1. You can simply tell the audience that the darker the color the higher the value and vice versa.
2. You can add a shape formatted with a gradient using your two colors and label it.
3. You can format the cells for the highest and lowest values to show the values in the cell.
4. If you want to provide more detailed information you can include a legend like I’ve shown in the first example. To create this legend, I first used a formula to create equal increments of the values between the highest and lowest value and then applied the same conditional formatting to it as the table. It’s important to note that using this type of legend will be more of a distraction for your audience, so I might save it for a hand out instead of a presentation.

Adding Your Heat Maps to a Presentation

The best option to getting your heat maps into a PowerPoint presentation is to copy and paste them while retaining the original formatting. Make sure you’ve done all your formatting in Excel before you copy the heat map. This includes any labels. Then select Copy from the Home tab. Your selected area will now be bounded by a dashed line.

Go to your presentation and click on the border of your placeholder to select the entire placeholder (this will help with sizing your heat map to the slide). Make sure you’ve selected the entire placeholder. You’ll know this because the handles will appear on the corners of the placeholder instead of your cursor inside it. In PowerPoint, click the Paste drop down on the Home tab and click the second icon to Keep Source Formatting.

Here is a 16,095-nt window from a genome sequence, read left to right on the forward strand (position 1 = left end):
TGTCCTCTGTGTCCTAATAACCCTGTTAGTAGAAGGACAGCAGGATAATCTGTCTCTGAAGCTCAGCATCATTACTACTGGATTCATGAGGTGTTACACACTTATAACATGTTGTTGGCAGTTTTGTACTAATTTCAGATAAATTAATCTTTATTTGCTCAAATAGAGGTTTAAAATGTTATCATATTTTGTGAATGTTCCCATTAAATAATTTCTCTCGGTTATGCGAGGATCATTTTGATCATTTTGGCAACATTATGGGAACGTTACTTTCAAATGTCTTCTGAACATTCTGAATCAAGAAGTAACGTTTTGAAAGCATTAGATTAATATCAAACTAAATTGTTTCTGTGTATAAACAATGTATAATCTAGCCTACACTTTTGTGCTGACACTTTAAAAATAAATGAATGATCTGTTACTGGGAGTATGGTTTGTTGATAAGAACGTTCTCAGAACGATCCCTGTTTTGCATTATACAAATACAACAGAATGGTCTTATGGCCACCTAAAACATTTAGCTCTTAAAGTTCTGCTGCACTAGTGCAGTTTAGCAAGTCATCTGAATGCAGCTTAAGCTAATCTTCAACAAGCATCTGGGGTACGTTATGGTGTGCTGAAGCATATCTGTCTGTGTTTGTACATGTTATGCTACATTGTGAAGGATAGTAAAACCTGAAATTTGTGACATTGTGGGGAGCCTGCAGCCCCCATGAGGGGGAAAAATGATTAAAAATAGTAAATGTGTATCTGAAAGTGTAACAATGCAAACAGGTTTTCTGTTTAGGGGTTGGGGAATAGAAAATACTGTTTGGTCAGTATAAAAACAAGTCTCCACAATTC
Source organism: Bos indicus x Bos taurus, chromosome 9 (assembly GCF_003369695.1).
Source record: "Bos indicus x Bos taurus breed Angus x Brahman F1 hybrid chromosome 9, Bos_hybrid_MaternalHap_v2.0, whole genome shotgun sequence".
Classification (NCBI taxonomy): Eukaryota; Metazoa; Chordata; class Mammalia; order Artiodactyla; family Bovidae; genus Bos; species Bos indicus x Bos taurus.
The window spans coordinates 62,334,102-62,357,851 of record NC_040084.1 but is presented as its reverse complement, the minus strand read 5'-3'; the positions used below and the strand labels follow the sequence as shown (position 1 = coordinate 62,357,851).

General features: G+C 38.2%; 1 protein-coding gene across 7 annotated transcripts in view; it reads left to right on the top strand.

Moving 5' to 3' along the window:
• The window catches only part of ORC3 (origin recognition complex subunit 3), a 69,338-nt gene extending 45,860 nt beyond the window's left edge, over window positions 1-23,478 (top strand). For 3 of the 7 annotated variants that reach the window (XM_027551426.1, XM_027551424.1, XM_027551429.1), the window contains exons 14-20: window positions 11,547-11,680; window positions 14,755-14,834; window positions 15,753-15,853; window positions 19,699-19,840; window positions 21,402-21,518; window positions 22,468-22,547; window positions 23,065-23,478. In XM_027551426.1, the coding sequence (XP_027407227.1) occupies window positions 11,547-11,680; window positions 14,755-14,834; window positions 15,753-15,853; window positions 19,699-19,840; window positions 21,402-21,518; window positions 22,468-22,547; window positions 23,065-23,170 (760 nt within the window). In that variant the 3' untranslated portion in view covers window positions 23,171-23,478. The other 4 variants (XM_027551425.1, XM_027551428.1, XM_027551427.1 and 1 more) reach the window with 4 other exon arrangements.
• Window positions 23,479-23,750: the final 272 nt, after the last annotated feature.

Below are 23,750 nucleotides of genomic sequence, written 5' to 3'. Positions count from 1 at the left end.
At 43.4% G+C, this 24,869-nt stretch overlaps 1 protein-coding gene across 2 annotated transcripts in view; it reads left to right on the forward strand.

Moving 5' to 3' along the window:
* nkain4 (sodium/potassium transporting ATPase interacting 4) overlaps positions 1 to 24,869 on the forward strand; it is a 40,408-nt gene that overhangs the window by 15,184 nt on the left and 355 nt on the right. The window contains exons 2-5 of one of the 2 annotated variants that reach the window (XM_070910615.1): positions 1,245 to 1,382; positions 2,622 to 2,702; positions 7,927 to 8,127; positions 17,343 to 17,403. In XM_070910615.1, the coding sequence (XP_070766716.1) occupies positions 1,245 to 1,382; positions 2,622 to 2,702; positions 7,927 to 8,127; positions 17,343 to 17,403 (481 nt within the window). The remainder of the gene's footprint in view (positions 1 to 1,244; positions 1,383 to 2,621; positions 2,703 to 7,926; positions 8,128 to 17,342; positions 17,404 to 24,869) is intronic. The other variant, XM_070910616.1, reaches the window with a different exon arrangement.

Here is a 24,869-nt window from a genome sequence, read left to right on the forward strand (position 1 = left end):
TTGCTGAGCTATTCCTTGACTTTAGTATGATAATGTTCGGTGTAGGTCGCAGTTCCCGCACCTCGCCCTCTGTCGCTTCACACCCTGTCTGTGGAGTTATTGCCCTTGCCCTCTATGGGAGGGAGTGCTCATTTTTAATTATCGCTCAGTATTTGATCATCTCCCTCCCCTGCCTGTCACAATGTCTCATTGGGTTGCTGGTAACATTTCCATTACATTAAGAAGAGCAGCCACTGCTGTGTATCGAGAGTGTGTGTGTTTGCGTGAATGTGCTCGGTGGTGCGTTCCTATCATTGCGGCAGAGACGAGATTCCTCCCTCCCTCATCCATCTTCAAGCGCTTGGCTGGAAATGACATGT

This will paste your heat map into your slide. As you can see by the example below, you’ll probably need to make some adjustments. Because the entire thing is a table, you can click and drag the column width and row height as desired until you get the look you want. It’s important that the heat map cells are exactly the same size as each other, so once you’ve formatted all the text columns and rows surrounding your heat map, select all the colored cells and click on Table Tools, Layout, Distribute Rows, and Distribute Columns. In my example, I also have to move and adjust my text labels. The final result is an attractive heat map that is much more effective in a presentation than a table.
This method copies the heat map into a PowerPoint table. If your table data frequently changes you may want to link your heat map to your presentation instead. Linking tables from Excel to PowerPoint is tricky at best. For my part, I prefer just to recopy/paste into PowerPoint since I can do it faster. But if you do want to link your heat map see my tutorial here about Dynamic Tables in PowerPoint for how to do it: http://blogs.msdn.com/b/mvpawardprogram/archive/2014/04/07/powerpoint-and-excel-perfect-partners-for-dynamic-tables-and-dashboards.aspx

Finally, I’d like to give a nod to Excel MVP Jon Peltier for his excellent tutorials on Excel. Most of what I know about Excel came from his site. His site is: http://peltiertech.com/.

The files used to create this tutorial are available for download as a heat map.zip file at: http://1drv.ms/VCaYgL.This is a OneDrive.com site so you must be able to access it to download the files. My other tutorials and sample files are also available.

About the author

Glenna is the owner of the PPT Magic and GlennaShaw.com web sites and the Visualology blog. She is a Project Management Professional (PMP) and holds certificates in Knowledge Management, Accessible Information Technology, Graphic Design and Professional Technical Writing. Follow her on Twitter @GlennaShaw.

Comments (2)

  1. Ellen Finkelstein says:

    I'm impressed! Thanks for the clear instructions and great examples.

    1. Ericsson Marin says:

      Perfect!!! It is in my new paper!!!!